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Friday, 4 June, 1999, 15:37 GMT 16:37 UK
Battle for Indonesia's Islamic vote
Dressed for the mosque, new political recruits for the Justice Party
By Jakarta correspondent Jonathan Head

Indonesia Flashpoints
Around 87 percent of Indonesians are Muslims, making this the world's largest Muslim nation. That makes Islam potentially the strongest force in the June 7 election. Out of a total of 48 parties taking part, 19 either describe themselves as Islamic or base their ideologies on Islam.

This has raised the prospect of an Islamic government coming to power for the first time in Indonesia's history, but it almost certainly won't happen.

Correspondent Jonathan Head
The very number of Islamic parties contesting the election has fragmented the Muslim vote. Of course if they could form a coalition - but even then there's no guarantee that the combined vote of all the Muslim parties would give them a majority of the seats in parliament.

Many Indonesian Muslims practice a very relaxed form of their faith, and are unlikely to choose Islamic parties.

The appeal of other ideologies like nationalism or economic liberalism is also traditionally strong in Indonesia. Many Indonesians regard their religion as a personal matter which has no role in government.

Moreover, significant areas of the country are inhabited by people of other faiths. Much of sparsely-populated eastern Indonesia, for example, is Christian, and in the past governments have always resisted calls by more orthodox Muslims for the introduction of Sharia Law for fear it might encourage separatism in the non-Muslim parts of the country.

Differences of view

Even among more devout Muslims there are profound differences over the role Islam should play in government. Abdurrahman Wahid heads the largest Muslim organisation in the country, Nahdlatul Ulama, with more than 30 million members.

World's largest muslim nation
Most of his followers live in rural areas of the main island of Java, and follow a traditional form of Islam. He argues that bringing Islam into the heart of government would encourage religious conflicts in Indonesia, and would have a corrupting influence on his faith.

"If the new parties want Islam to be a moral or educational force in politics, that's OK", he says, "but if they want to tinker with the laws of this country, then we must resist that".

Out in Mr Wahid's home town of Jombang, one of his followers, Muslim teacher Kyai Amanullah, agrees. "Indonesia is a pluralist country - we have all sorts of people here, Muslims, Buddhists and Christians - if we just base it on Islam, it won't work".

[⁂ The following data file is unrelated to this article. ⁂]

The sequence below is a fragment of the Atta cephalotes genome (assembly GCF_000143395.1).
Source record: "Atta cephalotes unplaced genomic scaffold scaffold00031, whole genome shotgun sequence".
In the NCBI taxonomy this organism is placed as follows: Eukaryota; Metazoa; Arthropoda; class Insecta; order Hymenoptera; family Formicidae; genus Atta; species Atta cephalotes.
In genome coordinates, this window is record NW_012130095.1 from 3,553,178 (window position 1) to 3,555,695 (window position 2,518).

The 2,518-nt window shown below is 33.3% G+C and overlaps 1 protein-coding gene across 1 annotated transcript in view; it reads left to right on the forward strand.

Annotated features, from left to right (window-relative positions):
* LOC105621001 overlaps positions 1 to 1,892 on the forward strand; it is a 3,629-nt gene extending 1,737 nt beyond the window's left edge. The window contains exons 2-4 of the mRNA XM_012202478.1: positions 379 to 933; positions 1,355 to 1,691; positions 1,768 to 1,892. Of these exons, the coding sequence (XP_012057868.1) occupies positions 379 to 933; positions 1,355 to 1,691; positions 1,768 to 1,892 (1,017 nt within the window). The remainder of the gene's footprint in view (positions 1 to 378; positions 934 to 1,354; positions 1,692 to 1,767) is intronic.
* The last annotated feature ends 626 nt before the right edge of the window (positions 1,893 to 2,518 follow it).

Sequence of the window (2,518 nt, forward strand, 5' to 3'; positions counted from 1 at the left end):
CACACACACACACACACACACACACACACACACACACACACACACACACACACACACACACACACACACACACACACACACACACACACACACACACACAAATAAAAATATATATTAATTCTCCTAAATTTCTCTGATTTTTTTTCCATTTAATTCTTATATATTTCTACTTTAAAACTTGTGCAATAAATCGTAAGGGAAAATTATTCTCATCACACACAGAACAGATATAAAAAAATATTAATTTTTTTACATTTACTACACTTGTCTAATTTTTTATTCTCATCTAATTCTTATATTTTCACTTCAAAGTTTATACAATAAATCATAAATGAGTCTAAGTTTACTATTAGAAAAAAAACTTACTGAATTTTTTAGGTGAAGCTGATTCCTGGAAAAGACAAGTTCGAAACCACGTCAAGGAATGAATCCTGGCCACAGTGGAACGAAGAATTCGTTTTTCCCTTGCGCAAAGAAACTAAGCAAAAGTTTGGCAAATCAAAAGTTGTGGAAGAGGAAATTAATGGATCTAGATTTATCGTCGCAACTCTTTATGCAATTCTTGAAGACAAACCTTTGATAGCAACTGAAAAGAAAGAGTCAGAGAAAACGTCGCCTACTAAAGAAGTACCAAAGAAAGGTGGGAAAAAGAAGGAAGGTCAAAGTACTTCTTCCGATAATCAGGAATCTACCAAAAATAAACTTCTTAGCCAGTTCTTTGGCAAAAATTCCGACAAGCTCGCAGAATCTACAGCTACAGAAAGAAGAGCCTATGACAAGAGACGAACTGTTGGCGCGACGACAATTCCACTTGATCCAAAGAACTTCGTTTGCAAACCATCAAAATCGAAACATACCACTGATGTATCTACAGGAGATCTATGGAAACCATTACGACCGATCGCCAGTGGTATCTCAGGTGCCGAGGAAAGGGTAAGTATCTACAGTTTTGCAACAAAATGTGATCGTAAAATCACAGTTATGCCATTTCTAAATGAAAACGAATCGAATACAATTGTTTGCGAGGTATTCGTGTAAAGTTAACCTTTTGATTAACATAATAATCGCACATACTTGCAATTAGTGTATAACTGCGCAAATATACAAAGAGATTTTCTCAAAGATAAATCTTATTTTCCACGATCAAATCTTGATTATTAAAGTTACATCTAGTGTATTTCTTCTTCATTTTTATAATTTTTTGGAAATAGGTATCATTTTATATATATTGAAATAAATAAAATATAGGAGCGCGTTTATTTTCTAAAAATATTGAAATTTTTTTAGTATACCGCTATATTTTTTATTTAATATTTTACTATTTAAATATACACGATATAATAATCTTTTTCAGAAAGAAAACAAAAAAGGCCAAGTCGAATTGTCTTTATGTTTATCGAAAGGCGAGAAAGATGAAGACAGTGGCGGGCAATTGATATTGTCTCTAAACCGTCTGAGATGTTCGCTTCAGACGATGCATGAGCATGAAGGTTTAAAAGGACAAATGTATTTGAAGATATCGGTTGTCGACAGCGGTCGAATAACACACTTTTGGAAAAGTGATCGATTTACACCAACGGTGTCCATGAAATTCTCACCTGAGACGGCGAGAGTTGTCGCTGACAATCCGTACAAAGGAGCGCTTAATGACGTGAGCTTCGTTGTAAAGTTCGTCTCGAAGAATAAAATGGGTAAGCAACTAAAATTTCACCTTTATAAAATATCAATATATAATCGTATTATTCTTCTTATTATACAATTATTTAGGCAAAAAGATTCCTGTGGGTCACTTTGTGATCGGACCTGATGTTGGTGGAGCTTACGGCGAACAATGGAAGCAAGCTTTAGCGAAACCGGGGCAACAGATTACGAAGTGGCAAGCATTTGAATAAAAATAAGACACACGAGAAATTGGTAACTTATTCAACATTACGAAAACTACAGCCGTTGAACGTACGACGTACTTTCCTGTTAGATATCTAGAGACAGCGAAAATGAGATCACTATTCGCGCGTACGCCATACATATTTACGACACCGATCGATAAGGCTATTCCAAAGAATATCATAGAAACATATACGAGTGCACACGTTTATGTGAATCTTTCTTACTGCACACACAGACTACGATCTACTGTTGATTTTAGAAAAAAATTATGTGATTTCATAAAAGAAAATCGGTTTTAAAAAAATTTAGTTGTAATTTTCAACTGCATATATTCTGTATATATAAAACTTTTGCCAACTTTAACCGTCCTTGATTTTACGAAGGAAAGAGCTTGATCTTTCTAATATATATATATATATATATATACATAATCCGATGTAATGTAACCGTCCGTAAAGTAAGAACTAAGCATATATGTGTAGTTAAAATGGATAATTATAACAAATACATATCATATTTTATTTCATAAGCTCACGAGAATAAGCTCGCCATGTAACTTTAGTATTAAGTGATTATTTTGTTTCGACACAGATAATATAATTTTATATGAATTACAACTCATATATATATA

Islam was barred from politics for 30 years
For the past thirty two years President Suharto also opposed allowing Islam any formal role in politics. Ironically, though, his repressive methods only encouraged the development of more radical forms of Islam.

Political parties were heavily restricted, but in this deeply religious country he did not dare to stop social activities in the mosques, and they became centres of political activism. Barred from following other ideologies, many young Indonesians saw Islam as a force which could rejuvenate the country and cleanse it of the greed and corruption of the Suharto era.

Radical alternative

One of the most dynamic new parties campaigning for a central role for Islam is the Justice Party. "Can you rule the people by lying to them?", asks Justice Party President Nurmachmudi Ismail, a young American-educated scientist. "You cannot separate politics from ethical values".

The Justice Party wants to introduce Sharia Law as a new form of moral guidance, but Nurmachmudi insists it would not be imposed. In fact, he argues all of Indonesia's religions should have some input in the next government.

Calls for better economic deal

The fact that most of Indonesia's poorest citizens are Muslim, and its richest tend to be non-Muslim ethnic Chinese, has long been a source of friction which has periodically led to anti-Chinese rioting.

Many parties support some form of economic re-distribution - they use the term 'People's Economy' - although they are vague about how that should happen.

That's about as radical as the Muslim parties get in Indonesia. None espouses the rigidly conservative forms of Islam found in Afghanistan and the Middle East.

Of the big five political parties - those with a real chance of winning more then ten percent of the seats - only two are Islamic. One, the National Awakening Party of PKB which follows Abdurrahman Wahid, is certain to resist any moves to create a more Islamic government. The other, the United Development Party or PPP, has an uncertain Islamic identity after 25 years of existence as one of only three parties allowed under Suharto.

That means whichever government emerges after the election, it is almost certain to continue the secular approach to politics of its predecessors.

If, however, the new government fails to address Indonesia's deep-rooted social and economic problems over the next few years, an Islamic alternative might become more appealing.

Watch Jonathan Head's report
See also:

04 Jun 99 | Asia-Pacific
04 Jun 99 | Asia-Pacific
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